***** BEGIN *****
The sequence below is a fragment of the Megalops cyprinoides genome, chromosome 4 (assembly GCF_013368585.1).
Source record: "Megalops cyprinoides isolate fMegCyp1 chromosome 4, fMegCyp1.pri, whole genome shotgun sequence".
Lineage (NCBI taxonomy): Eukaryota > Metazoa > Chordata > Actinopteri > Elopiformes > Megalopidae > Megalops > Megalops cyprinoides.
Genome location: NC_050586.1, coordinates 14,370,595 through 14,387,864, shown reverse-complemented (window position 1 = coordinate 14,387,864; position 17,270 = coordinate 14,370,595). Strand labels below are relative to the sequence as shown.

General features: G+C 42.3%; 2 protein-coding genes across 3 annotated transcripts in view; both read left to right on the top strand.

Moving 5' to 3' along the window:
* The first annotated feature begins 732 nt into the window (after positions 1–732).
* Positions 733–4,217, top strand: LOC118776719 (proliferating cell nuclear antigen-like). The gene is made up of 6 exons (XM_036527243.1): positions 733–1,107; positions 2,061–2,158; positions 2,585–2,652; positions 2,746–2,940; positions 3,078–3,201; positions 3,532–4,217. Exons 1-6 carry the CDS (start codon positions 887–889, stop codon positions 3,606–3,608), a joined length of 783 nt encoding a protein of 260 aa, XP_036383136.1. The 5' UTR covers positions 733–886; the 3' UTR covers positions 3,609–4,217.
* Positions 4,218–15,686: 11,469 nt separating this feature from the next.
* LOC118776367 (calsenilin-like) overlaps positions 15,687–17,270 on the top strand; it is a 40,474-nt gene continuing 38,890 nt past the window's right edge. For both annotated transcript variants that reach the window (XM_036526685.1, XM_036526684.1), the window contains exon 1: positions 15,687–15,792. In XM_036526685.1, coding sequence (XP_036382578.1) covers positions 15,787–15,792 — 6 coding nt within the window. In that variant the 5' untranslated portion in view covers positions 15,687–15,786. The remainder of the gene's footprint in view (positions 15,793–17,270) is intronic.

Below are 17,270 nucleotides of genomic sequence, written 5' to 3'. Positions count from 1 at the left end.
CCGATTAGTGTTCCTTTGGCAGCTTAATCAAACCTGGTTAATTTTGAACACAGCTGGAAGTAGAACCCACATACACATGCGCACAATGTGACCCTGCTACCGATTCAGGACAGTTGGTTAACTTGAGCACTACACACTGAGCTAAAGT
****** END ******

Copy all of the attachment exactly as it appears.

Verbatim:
The sequence below is a fragment of the Megalops cyprinoides genome, chromosome 4 (assembly GCF_013368585.1).
Source record: "Megalops cyprinoides isolate fMegCyp1 chromosome 4, fMegCyp1.pri, whole genome shotgun sequence".
Lineage (NCBI taxonomy): Eukaryota > Metazoa > Chordata > Actinopteri > Elopiformes > Megalopidae > Megalops > Megalops cyprinoides.
Genome location: NC_050586.1, coordinates 14,370,595 through 14,387,864, shown reverse-complemented (window position 1 = coordinate 14,387,864; position 17,270 = coordinate 14,370,595). Strand labels below are relative to the sequence as shown.

General features: G+C 42.3%; 2 protein-coding genes across 3 annotated transcripts in view; both read left to right on the top strand.

Moving 5' to 3' along the window:
* The first annotated feature begins 732 nt into the window (after positions 1–732).
* Positions 733–4,217, top strand: LOC118776719 (proliferating cell nuclear antigen-like). The gene is made up of 6 exons (XM_036527243.1): positions 733–1,107; positions 2,061–2,158; positions 2,585–2,652; positions 2,746–2,940; positions 3,078–3,201; positions 3,532–4,217. Exons 1-6 carry the CDS (start codon positions 887–889, stop codon positions 3,606–3,608), a joined length of 783 nt encoding a protein of 260 aa, XP_036383136.1. The 5' UTR covers positions 733–886; the 3' UTR covers positions 3,609–4,217.
* Positions 4,218–15,686: 11,469 nt separating this feature from the next.
* LOC118776367 (calsenilin-like) overlaps positions 15,687–17,270 on the top strand; it is a 40,474-nt gene continuing 38,890 nt past the window's right edge. For both annotated transcript variants that reach the window (XM_036526685.1, XM_036526684.1), the window contains exon 1: positions 15,687–15,792. In XM_036526685.1, coding sequence (XP_036382578.1) covers positions 15,787–15,792 — 6 coding nt within the window. In that variant the 5' untranslated portion in view covers positions 15,687–15,786. The remainder of the gene's footprint in view (positions 15,793–17,270) is intronic.

Below are 17,270 nucleotides of genomic sequence, written 5' to 3'. Positions count from 1 at the left end.
CCGATTAGTGTTCCTTTGGCAGCTTAATCAAACCTGGTTAATTTTGAACACAGCTGGAAGTAGAACCCACATACACATGCGCACAATGTGACCCTGCTACCGATTCAGGACAGTTGGTTAACTTGAGCACTACACACTGAGCTAAAGT